It’s been a tough few months for the Jewish community. From antisemitic tweets and statements made by well-known athletes and celebrities—public figures whose platforms reach millions—to credible (and thankfully, thwarted) threats to synagogues and Jewish communties, the years-long rise in antisemitism is in full force.
In her book, People Love Dead Jews, Dara Horn shares a theory about why we are seeing more antisemitic vitriol in the US than we ever have before. Her answer is simple…and disturbing:
“The last few generations of Jews had been chagrined by the enormity of the Holocaust—which had been perpetrated by America’s enemy, and which was grotesque enough to make antisemitism socially unacceptable, even shameful. Now that people who remembered the shock of those events were dying off, the public shame associated with antisemitism was dying too. In other words, hating Jews was normal. And historically speaking, the decades in which my parents and I had grown up simply hadn’t been normal. Now, normal was coming back.” (pp. 217-218).
After the massacre at the Tree of Life Synagogue in October 2018, I remember thinking, with great sadness, that Jews in America had just joined Jewish history in a new way. Mourning violent attacks against our communities, and fearing subsequent ones, had rarely been part of our experience in this country. Now, tragically, it is.
So many people have asked me how I am dealing with this new reality. I always remind them of our strong security procedures at JCP, and about how many organizations, including the ADL, are constantly and diligently working with law enforcement to protect the Jewish community from harm. I am so deeply grateful to the people who keep us safe. I am also thankful for friends and allies who reach out with messages of support.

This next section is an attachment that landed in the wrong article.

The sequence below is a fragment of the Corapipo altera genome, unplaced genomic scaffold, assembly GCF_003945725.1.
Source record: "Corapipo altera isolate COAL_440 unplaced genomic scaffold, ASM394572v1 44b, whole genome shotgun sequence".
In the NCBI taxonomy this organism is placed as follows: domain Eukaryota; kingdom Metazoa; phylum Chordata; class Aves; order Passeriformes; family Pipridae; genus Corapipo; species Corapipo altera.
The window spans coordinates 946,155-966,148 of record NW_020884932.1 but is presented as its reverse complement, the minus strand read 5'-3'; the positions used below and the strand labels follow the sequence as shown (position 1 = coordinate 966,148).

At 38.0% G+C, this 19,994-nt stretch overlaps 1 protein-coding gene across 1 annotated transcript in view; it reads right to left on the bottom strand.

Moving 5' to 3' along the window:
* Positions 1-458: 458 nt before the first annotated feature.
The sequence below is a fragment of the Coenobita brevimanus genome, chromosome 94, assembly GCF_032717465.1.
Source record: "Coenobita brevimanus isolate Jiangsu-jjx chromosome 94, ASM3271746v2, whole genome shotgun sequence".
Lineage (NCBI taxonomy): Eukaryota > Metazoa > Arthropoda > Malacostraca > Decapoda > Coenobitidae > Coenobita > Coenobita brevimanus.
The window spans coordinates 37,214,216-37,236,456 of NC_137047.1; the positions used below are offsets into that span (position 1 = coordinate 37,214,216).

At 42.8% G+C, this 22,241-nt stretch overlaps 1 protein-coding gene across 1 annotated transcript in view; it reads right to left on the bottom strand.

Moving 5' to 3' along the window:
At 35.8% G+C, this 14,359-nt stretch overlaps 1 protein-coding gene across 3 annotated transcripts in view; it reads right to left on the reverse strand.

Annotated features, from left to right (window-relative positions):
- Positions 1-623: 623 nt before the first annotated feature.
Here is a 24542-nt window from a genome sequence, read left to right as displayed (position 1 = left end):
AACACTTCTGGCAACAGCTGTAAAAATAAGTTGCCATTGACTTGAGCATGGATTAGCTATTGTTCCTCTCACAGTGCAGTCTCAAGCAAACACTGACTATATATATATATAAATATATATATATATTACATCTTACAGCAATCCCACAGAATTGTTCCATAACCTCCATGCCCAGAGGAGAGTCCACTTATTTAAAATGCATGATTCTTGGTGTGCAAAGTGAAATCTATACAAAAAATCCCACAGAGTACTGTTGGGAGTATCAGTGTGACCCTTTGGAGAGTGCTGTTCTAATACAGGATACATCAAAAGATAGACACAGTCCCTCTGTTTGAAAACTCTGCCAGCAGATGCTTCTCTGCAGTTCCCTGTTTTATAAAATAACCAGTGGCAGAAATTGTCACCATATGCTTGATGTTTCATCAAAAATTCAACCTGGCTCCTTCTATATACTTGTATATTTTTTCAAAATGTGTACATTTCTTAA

But I am also concerned. It seems that so many people—Jews and non-Jews alike—become animated about Judaism only when Jews are threatened. When antisemitism rears its ugly head, Jewish identity suddenly becomes not about the richness of text study, or the beauty of holiday celebrations, or the joy of imparting our ancient wisdom to the next generation. Instead, sadly, it becomes about how much people hate us, and always have.
As Horn points out in her book, the Syrian Greeks of the Hanukkah story did not want to kill Jews. Instead, they wanted to wipe out Jewish identity and traditions by inserting their own religious practices in their place (p. 57). Jews weren’t allowed to study Torah, they weren’t allowed to circumcise their sons, and they weren’t allowed to worship in their sacred Temple (a statue of Zeus had been placed on the sacrificial altar). In the Hanukkah story, the goal of the antisemitism was not to kill Jews, but to kill Judaism. And in our current environment, we can’t let antisemitism accomplish either of these horrific goals.
We must, at all costs, protect ourselves when our communities are threatened with violence. And we must make our voices heard when people spread this dangerous and most ancient form of hatred.
But we must also remember—as the Hanukkah story reminds us—not to let antisemitism define Judaism. If antisemitism is the sole force that shapes Jewish identity, that’s just another victory for hatred. Judaism is so much more than reacting to antisemitism. Our Jewish lives can and should be shaped by all of the beauty and meaning of our tradition…not just by the forces that want to destroy it.
One of the Hanukkah traditions is to display the menorah in the window in order to “publicize the miracle” of Hanukkah. During a holiday where we remember how Jewish tradition was almost wiped out, we respond by proudly and publicly displaying the symbols of our faith.
So when people ask me how I am dealing with this new reality, and what I am doing to fight antisemitism, I feel excited and empowered when I share that we at JCP help our community live as proud and joyful Jews. There’s no better antidote to hatred than witnessing our community at its best.